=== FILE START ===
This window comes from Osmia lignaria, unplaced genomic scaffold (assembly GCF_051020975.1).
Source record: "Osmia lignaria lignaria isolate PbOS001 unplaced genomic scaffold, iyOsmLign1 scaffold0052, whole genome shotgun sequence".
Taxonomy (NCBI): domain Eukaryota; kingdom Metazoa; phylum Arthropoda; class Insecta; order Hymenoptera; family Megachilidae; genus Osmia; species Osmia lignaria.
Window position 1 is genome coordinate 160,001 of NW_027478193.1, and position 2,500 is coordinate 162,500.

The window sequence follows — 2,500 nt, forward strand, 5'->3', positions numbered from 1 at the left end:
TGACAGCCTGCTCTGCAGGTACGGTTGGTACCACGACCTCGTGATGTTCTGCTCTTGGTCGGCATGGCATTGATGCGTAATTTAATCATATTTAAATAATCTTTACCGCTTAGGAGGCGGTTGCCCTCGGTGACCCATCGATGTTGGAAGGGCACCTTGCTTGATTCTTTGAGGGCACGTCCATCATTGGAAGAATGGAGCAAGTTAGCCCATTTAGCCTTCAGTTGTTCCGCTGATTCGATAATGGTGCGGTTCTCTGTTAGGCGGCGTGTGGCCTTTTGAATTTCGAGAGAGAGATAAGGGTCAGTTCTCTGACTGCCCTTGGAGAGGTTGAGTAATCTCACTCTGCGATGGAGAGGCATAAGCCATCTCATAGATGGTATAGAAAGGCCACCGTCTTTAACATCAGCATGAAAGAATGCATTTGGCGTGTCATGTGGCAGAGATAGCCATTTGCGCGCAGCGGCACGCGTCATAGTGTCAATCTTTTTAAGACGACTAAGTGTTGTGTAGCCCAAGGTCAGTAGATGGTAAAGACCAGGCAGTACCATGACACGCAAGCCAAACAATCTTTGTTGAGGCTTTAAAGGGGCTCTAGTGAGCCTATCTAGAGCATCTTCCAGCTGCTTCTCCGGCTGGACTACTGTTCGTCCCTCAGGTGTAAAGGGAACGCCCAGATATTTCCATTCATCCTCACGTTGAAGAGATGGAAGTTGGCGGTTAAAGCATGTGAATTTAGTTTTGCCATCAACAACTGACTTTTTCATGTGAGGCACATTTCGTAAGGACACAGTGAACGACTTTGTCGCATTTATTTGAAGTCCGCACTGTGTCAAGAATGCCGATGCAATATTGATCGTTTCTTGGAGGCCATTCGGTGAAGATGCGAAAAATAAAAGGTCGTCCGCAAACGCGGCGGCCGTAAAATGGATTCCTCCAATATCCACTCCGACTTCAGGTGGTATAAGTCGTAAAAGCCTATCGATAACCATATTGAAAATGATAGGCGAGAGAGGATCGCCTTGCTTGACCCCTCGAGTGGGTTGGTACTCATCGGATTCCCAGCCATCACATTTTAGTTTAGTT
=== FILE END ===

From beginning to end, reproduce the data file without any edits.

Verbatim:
This window comes from Osmia lignaria, unplaced genomic scaffold (assembly GCF_051020975.1).
Source record: "Osmia lignaria lignaria isolate PbOS001 unplaced genomic scaffold, iyOsmLign1 scaffold0052, whole genome shotgun sequence".
Taxonomy (NCBI): domain Eukaryota; kingdom Metazoa; phylum Arthropoda; class Insecta; order Hymenoptera; family Megachilidae; genus Osmia; species Osmia lignaria.
Window position 1 is genome coordinate 160,001 of NW_027478193.1, and position 2,500 is coordinate 162,500.

The window sequence follows — 2,500 nt, forward strand, 5'->3', positions numbered from 1 at the left end:
TGACAGCCTGCTCTGCAGGTACGGTTGGTACCACGACCTCGTGATGTTCTGCTCTTGGTCGGCATGGCATTGATGCGTAATTTAATCATATTTAAATAATCTTTACCGCTTAGGAGGCGGTTGCCCTCGGTGACCCATCGATGTTGGAAGGGCACCTTGCTTGATTCTTTGAGGGCACGTCCATCATTGGAAGAATGGAGCAAGTTAGCCCATTTAGCCTTCAGTTGTTCCGCTGATTCGATAATGGTGCGGTTCTCTGTTAGGCGGCGTGTGGCCTTTTGAATTTCGAGAGAGAGATAAGGGTCAGTTCTCTGACTGCCCTTGGAGAGGTTGAGTAATCTCACTCTGCGATGGAGAGGCATAAGCCATCTCATAGATGGTATAGAAAGGCCACCGTCTTTAACATCAGCATGAAAGAATGCATTTGGCGTGTCATGTGGCAGAGATAGCCATTTGCGCGCAGCGGCACGCGTCATAGTGTCAATCTTTTTAAGACGACTAAGTGTTGTGTAGCCCAAGGTCAGTAGATGGTAAAGACCAGGCAGTACCATGACACGCAAGCCAAACAATCTTTGTTGAGGCTTTAAAGGGGCTCTAGTGAGCCTATCTAGAGCATCTTCCAGCTGCTTCTCCGGCTGGACTACTGTTCGTCCCTCAGGTGTAAAGGGAACGCCCAGATATTTCCATTCATCCTCACGTTGAAGAGATGGAAGTTGGCGGTTAAAGCATGTGAATTTAGTTTTGCCATCAACAACTGACTTTTTCATGTGAGGCACATTTCGTAAGGACACAGTGAACGACTTTGTCGCATTTATTTGAAGTCCGCACTGTGTCAAGAATGCCGATGCAATATTGATCGTTTCTTGGAGGCCATTCGGTGAAGATGCGAAAAATAAAAGGTCGTCCGCAAACGCGGCGGCCGTAAAATGGATTCCTCCAATATCCACTCCGACTTCAGGTGGTATAAGTCGTAAAAGCCTATCGATAACCATATTGAAAATGATAGGCGAGAGAGGATCGCCTTGCTTGACCCCTCGAGTGGGTTGGTACTCATCGGATTCCCAGCCATCACATTTTAGTTTAGTT